Open Spaces: Get a Rare Look Inside an 'Inaccessible' Refuge

Get a Rare Look Inside an 'Inaccessible' Refuge

By Cindy Sandoval, USFWS

We as an agency manage over 530 national wildlife refuges across the country. Most of the refuges are open to the public to visit and experience America’s plants and wildlife first hand.

There are, however, some refuges that are closed to protect wildlife and the habitat they need to survive.

One such refuge is Anaho Island National Wildlife Refuge, within the Pyramid Lake Paiute Reservation, Pyramid Lake, Nev.

anahoWhile Service employees regularly visit this Refuge, it's closed to the public year-round. (Photo: Cindy Sandoval/USFWS)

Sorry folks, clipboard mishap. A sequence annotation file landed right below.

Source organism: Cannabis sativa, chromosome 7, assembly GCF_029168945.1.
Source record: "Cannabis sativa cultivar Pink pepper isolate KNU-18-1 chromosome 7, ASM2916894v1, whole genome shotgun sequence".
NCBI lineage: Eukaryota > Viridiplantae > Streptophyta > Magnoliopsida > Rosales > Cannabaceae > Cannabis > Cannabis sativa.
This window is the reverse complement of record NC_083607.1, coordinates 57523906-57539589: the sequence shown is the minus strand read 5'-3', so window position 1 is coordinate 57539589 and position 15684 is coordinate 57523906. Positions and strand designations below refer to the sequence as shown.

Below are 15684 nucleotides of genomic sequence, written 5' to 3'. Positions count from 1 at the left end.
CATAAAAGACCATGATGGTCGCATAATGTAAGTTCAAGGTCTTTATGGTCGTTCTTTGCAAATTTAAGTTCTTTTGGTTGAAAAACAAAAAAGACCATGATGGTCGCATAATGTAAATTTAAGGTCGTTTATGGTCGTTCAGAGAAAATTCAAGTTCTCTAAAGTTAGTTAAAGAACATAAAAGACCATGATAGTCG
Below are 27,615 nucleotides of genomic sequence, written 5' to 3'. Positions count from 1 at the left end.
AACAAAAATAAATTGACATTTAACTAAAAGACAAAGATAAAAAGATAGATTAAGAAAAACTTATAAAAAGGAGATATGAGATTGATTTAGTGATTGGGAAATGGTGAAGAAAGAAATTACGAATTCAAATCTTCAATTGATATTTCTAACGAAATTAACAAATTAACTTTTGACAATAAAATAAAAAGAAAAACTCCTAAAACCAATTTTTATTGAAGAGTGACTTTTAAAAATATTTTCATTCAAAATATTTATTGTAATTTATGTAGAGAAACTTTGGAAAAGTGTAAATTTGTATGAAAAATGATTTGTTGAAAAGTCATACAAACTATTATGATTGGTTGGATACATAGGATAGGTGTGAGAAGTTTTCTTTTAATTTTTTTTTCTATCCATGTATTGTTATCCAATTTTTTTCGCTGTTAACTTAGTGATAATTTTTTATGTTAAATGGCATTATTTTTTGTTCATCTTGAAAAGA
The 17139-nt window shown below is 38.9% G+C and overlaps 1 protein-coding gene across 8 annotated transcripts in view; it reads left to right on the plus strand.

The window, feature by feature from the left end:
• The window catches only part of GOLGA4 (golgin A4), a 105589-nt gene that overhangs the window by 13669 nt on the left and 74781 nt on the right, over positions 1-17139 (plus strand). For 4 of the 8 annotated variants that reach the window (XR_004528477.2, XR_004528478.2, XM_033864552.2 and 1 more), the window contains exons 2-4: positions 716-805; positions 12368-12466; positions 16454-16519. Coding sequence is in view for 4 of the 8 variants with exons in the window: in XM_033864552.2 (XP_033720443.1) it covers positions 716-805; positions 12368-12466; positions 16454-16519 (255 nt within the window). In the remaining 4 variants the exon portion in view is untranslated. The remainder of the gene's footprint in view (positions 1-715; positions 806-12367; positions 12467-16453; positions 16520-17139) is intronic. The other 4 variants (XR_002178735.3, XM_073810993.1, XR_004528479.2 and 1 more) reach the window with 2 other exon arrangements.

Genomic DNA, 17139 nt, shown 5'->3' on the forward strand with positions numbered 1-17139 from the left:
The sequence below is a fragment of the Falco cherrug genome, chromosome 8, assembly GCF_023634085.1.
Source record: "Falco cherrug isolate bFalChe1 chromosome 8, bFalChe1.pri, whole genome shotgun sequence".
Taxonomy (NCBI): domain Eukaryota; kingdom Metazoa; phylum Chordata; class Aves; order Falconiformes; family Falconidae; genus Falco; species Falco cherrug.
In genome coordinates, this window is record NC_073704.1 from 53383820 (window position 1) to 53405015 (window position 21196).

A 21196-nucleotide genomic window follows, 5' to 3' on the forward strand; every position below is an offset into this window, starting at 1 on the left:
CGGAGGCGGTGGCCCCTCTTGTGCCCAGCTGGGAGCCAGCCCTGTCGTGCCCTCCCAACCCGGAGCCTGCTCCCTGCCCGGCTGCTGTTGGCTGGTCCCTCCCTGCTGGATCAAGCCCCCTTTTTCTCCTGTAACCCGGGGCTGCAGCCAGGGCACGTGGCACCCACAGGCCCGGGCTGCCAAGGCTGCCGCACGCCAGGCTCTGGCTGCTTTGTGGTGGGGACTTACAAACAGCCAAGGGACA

Founded as a refuge in 1913, the desert shores of Anaho Island see Service staff, the occasional stranded boater, thousands of nesting birds ... and not much else.

Migrating birds choose Anaho Island to rest their weary wings and raise their young away from human disturbance.

From April to September visitors to Pyramid Lake can see the refuge off in the distance covered in moving white dots. These dots are thousands of American white pelicans that form one of the species largest nesting colonies in the western United States.

Get the full story -- and learn more about what, exactly, all of these migrating birds sound like when they all caw together -- at Field Notes, our online magazine.

Cindy Sandoval works in the Region 8 Public Affairs Office

Comments (Comment Moderation is enabled. Your comment will not appear until approved.)

Last updated: June 21, 2012